EagleTribune.com, North Andover, MA

World/National News

October 14, 2012

Re-evaluating the Cuban missile crisis

HAVANA (AP) — The world stood at the brink of Armageddon for 13 days in October 1962 when President John F. Kennedy drew a symbolic line in the Atlantic and warned of dire consequences if Soviet Premier Nikita Khrushchev dared to cross it.

An American U-2 spy plane flying high over Cuba had snapped aerial photographs of Soviet ballistic missile sites that could launch nuclear warheads with little warning at the United States, just 90 miles away. It was the height of the Cold War, and many people feared nuclear war would annihilate human civilization.

Soviet ships carrying nuclear equipment steamed toward Kennedy’s “quarantine” zone around the island, but turned around before reaching the line. “We’re eyeball-to-eyeball, and I think the other fellow just blinked,” U.S. Secretary of State Dean Rusk famously said, a quote that largely came to be seen as defining the crisis.

In the five decades since the nuclear standoff between Washington and Moscow, much of the long-held conventional wisdom about the missile crisis has been knocked down, including the common belief that Kennedy’s bold brinksmanship ruled the day.

On the eve of the 50th anniversary of the Cuban missile crisis, historians now say it was behind-the-scenes compromise rather than a high-stakes game of chicken that resolved the faceoff, that both Washington and Moscow wound up winners and that the crisis lasted far longer than 13 days.

Declassified documents, oral histories and accounts from decision-makers involved in the standoff have turned up new information that scholars say provides lessons for leaders embroiled in contemporary crises such as the one in Syria, where President Bashar Assad has ignored international pleas to stop attacks on civilians in an uprising that has killed more than 32,000 people.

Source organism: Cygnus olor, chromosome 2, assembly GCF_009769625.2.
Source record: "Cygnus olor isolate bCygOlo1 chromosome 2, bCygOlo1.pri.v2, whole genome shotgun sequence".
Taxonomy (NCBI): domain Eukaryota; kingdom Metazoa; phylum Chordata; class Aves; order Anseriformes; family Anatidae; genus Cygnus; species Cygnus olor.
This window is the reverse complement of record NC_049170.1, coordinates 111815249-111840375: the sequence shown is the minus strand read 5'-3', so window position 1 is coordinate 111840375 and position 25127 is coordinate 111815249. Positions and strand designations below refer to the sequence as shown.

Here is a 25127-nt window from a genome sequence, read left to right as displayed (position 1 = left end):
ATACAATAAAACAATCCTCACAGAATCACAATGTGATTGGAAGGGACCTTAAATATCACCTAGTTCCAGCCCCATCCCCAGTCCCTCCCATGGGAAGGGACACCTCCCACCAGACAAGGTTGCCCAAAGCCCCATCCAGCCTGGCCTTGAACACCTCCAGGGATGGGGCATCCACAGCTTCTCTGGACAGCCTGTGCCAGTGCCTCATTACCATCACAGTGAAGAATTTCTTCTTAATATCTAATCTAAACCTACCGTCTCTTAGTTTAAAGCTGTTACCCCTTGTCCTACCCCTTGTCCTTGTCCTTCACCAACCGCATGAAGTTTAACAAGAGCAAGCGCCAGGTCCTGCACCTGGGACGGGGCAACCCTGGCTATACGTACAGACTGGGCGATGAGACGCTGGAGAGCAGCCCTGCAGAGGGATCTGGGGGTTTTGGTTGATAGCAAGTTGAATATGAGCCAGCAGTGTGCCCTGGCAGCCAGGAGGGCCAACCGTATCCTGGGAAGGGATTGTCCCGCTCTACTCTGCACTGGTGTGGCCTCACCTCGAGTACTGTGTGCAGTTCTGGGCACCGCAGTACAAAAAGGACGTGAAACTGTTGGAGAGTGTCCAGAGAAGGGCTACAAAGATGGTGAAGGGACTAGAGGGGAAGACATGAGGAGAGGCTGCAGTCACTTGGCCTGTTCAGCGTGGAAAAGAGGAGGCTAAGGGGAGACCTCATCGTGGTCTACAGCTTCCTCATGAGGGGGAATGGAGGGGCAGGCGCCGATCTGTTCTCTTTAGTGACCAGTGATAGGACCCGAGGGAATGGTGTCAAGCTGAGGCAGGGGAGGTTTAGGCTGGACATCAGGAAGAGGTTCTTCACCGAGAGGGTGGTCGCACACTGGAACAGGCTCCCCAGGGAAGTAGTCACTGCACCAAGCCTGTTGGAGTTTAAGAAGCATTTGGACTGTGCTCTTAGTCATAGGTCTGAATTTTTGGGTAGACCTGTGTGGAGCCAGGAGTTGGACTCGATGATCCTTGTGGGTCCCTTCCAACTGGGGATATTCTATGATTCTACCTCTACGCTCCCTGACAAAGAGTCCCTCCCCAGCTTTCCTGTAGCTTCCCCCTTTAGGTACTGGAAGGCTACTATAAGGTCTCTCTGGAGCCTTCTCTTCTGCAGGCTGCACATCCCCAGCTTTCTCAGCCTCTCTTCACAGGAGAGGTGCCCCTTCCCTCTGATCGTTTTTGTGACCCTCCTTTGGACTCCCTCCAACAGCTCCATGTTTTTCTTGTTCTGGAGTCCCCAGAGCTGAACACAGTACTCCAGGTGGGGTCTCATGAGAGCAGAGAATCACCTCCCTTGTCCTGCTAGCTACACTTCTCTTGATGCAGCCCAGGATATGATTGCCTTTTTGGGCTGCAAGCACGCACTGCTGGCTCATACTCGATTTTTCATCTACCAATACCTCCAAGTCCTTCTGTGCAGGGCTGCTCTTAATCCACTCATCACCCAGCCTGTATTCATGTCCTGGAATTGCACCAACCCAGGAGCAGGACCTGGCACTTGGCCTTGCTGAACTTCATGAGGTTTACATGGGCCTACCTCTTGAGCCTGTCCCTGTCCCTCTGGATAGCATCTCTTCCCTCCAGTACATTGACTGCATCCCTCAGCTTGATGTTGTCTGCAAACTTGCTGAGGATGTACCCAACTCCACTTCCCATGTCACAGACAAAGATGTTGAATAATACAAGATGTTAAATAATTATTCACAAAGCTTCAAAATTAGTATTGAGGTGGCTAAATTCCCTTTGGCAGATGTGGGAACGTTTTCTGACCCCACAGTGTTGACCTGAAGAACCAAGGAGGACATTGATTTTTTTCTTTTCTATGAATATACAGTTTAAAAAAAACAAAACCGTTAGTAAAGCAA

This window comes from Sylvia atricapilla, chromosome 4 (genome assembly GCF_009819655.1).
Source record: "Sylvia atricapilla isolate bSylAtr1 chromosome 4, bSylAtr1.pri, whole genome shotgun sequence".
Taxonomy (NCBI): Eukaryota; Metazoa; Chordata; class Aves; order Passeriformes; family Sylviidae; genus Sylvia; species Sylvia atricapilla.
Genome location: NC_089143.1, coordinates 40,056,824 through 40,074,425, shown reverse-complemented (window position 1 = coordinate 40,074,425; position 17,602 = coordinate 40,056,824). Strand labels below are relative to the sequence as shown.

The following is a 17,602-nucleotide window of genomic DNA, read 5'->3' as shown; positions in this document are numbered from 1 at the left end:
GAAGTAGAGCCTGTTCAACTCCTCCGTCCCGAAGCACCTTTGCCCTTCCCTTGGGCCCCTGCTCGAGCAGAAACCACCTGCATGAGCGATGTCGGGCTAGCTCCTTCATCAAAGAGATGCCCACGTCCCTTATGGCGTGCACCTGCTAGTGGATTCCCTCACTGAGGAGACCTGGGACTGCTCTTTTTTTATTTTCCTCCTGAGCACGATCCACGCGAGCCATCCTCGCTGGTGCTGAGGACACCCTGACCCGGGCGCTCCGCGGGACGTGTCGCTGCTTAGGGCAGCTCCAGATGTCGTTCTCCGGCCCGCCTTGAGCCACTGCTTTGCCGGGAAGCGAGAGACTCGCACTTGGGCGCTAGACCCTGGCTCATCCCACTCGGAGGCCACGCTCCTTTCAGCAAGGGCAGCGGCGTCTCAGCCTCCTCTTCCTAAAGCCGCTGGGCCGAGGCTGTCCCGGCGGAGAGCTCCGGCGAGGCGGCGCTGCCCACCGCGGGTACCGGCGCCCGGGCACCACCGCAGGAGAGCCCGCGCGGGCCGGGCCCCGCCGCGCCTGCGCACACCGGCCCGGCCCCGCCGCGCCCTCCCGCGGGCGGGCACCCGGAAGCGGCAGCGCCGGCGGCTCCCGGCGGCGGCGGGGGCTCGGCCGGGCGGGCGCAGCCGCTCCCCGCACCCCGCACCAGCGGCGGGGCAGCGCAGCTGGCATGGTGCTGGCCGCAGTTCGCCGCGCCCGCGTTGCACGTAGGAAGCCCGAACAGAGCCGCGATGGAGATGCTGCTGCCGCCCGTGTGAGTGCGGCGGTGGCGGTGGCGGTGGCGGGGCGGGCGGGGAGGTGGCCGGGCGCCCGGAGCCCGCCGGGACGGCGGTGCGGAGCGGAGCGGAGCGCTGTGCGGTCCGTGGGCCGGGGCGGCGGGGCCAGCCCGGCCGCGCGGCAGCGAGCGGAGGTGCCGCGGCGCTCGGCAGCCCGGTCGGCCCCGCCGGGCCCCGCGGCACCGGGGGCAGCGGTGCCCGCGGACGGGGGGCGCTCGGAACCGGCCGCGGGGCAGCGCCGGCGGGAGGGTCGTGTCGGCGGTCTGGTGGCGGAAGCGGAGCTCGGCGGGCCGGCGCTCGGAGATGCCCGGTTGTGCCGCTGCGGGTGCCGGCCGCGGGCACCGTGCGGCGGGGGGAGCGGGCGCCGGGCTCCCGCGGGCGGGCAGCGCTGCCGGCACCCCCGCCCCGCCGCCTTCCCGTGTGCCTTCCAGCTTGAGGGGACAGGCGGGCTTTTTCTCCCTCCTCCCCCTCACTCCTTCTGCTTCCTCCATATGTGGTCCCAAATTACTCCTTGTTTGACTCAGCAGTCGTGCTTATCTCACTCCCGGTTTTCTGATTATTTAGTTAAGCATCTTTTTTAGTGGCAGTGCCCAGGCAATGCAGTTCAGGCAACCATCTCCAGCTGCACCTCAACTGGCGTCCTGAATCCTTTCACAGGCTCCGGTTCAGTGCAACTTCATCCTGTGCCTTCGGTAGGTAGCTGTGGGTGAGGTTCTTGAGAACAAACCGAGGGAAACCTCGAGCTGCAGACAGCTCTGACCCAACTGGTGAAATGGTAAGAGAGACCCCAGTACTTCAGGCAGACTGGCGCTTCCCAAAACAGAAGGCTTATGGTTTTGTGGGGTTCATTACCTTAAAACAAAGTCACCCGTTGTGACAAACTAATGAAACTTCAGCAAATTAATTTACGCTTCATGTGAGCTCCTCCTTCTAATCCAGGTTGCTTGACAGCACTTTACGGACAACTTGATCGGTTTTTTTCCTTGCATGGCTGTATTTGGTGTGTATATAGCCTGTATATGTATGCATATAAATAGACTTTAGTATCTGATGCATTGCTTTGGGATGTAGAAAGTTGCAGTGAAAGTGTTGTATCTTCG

Another modern standoff is over Iran, which the West accuses of pursuing a nuclear weapons program. In a recent U.N. speech, Israeli Prime Minister Benjamin Netanyahu drew a red line on a cartoon bomb to illustrate that a nuclear Tehran would not be tolerated.

Text Only | Photo Reprints
Latest News
World/National News

Latest U.S. News
Ceremony at MIT Remembers One of Boston's Finest Raw: Students Hurt in Colo. School Bus Crash Raw: Church Tries for Record With Chalk Jesus Police Arrest Suspect in Highway Shootings Drought Concerns May Hurt Lake Tourism Vermont Goat Meat Gives Refugees Taste of Home Calif. Investigators Re-construct Fatal Bus Cras Appellate Court Hears Okla. Gay Marriage Case Horseless Carriage Introduced at NY Auto Show Chelsea Clinton Is Pregnant Beau Biden Plans 2016 Run for Del. Governor Flamingo Frenzy Ahead of Zoo Construction Obama: 8 Million Healthcare Signups Obama Hopeful on Ukraine, Will Watch Russians U.S. Sending Nonlethal Aid to Ukraine Military Holder: Americans Stand With KC Mourners Diplomats Reach Deal to Ease Tensions in Ukraine Obama Greets Wounded Warriors Boston Bombing Survivors One Year Later Sister of Slain MIT Officer Reflects on Bombing
Latest World News
Anti-semitic Leaflets Posted in Eastern Ukraine Raw: Magnitude-7.2 Earthquake Shakes Mexico City Raw: Faithful Celebrate Good Friday Worldwide Deadly Avalanche Sweeps Slopes of Mount Everest Today in History for April 18th Mayor Rob Ford Launches Re-election Campaign Author Gabriel Garcia Marquez Dead at 87 Crew Criticized Over Handling of Ferry Disaster Agreement Reached to Calm Ukraine Tensions Raw: Pope Francis Performs Pre-easter Ritual Raw: Bulgarian Monastery Dyes 5000 Easter Eggs Diplomats Reach Deal to Ease Tensions in Ukraine Malaysia Plane: Ocean Floor Images 'Very Clear' Raw: Two Lucky Kids Get Ride in Popemobile Raw: Royal Couple Visits Australia Mountains Raw: Pro-Russian Militants Killed on Base Captain of Sunken South Korean Ferry Apologizes Today in History for April 17th Egypt Clamps Down on Mosques to Control Message After Fukushima, Japan Eyes Solar Power
Photos of the Week